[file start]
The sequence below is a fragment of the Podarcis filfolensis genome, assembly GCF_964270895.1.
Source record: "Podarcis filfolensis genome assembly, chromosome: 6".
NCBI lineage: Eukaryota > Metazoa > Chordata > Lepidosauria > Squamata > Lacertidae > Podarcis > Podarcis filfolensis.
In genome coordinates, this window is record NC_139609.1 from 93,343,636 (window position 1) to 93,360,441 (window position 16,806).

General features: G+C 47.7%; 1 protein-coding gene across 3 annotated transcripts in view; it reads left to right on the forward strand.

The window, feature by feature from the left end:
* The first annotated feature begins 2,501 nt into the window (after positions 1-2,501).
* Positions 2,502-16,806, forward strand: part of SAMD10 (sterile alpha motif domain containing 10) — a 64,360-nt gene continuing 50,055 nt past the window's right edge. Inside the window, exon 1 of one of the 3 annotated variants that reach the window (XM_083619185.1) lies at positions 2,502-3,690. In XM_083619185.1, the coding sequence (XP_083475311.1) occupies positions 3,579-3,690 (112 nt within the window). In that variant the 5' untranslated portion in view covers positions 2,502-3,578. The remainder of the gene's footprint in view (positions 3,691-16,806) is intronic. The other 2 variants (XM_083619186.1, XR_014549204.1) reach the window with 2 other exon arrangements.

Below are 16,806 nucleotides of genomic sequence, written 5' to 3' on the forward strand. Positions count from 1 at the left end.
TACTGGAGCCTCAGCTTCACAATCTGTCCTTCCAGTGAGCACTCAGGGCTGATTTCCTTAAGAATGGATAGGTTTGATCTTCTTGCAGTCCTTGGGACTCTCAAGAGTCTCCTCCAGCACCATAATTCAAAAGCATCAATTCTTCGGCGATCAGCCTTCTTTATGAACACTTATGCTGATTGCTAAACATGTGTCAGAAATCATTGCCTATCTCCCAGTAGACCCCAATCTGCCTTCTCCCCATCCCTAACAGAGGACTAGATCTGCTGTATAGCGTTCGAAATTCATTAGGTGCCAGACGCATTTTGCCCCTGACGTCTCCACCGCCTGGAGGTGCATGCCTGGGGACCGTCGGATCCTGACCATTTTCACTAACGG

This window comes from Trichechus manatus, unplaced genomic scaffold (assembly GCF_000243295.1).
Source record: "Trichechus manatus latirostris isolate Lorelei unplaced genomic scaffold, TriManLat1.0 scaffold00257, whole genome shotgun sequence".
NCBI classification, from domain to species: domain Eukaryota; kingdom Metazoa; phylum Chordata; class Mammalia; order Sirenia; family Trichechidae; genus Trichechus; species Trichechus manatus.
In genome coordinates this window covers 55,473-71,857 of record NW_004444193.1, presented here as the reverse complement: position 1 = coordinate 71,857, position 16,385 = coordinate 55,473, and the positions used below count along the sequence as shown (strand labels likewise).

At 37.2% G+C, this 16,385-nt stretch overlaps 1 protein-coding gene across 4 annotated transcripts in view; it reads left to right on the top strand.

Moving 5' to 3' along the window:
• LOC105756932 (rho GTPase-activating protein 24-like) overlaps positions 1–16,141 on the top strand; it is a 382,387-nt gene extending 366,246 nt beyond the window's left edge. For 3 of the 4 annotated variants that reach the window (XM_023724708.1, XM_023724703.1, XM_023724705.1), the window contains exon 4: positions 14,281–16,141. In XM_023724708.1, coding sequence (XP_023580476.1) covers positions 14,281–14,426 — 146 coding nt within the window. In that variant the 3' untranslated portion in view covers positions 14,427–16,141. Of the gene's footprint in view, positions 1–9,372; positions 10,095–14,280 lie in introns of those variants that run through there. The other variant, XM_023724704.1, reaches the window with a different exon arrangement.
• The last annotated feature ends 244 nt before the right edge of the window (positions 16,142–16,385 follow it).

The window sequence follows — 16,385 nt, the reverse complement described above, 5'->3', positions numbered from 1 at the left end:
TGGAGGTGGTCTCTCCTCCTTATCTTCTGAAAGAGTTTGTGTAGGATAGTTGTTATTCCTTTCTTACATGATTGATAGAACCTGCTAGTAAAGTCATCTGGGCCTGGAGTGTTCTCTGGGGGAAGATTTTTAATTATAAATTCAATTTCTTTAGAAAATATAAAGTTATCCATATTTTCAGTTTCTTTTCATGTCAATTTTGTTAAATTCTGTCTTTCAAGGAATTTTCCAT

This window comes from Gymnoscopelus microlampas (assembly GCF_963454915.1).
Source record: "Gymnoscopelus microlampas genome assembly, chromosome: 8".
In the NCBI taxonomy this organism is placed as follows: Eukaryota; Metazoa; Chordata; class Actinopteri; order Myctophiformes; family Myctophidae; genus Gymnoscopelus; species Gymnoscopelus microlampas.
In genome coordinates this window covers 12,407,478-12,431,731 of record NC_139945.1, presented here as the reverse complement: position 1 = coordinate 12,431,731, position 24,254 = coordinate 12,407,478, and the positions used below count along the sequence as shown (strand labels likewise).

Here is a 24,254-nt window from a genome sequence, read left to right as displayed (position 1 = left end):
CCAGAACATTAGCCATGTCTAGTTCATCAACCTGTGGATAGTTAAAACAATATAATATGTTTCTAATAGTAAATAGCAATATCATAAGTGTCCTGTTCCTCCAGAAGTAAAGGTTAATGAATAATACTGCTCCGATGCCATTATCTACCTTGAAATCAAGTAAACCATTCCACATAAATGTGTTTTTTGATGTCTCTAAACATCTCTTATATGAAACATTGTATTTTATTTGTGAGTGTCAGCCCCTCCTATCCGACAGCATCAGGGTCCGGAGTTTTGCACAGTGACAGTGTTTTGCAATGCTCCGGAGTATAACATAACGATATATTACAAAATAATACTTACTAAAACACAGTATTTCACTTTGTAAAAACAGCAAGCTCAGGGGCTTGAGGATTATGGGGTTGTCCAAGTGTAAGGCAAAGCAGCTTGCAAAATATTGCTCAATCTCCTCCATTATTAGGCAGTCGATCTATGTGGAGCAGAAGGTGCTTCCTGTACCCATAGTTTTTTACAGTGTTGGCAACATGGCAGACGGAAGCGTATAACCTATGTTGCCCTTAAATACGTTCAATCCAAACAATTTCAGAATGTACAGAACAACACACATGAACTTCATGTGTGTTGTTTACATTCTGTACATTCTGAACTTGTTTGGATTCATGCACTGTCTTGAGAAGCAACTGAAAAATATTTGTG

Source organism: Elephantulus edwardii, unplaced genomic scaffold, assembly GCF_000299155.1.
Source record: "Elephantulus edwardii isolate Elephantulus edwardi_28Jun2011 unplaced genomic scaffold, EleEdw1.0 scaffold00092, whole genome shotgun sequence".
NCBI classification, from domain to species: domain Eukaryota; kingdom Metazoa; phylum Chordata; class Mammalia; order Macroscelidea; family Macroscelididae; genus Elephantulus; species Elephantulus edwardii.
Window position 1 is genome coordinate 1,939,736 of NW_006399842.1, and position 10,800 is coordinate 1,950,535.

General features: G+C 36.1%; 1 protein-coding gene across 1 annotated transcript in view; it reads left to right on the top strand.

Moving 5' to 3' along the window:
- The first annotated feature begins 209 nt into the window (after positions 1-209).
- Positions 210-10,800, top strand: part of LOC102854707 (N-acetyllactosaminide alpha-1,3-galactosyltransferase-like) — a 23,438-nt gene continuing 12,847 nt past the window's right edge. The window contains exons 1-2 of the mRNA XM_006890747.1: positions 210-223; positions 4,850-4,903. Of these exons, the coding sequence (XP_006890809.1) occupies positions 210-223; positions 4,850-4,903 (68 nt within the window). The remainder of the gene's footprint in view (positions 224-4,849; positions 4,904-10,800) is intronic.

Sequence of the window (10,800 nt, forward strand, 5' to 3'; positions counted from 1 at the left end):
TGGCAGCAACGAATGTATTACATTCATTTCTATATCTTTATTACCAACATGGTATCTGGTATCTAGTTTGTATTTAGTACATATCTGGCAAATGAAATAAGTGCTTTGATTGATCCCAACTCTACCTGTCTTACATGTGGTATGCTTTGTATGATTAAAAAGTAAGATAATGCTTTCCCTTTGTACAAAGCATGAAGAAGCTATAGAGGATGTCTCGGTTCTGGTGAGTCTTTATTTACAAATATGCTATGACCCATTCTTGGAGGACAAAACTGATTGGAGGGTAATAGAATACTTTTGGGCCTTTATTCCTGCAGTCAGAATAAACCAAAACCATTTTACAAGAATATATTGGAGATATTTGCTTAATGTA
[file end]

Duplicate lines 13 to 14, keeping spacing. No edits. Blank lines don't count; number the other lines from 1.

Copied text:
NCBI classification, from domain to species: domain Eukaryota; kingdom Metazoa; phylum Chordata; class Mammalia; order Sirenia; family Trichechidae; genus Trichechus; species Trichechus manatus.
In genome coordinates this window covers 55,473-71,857 of record NW_004444193.1, presented here as the reverse complement: position 1 = coordinate 71,857, position 16,385 = coordinate 55,473, and the positions used below count along the sequence as shown (strand labels likewise).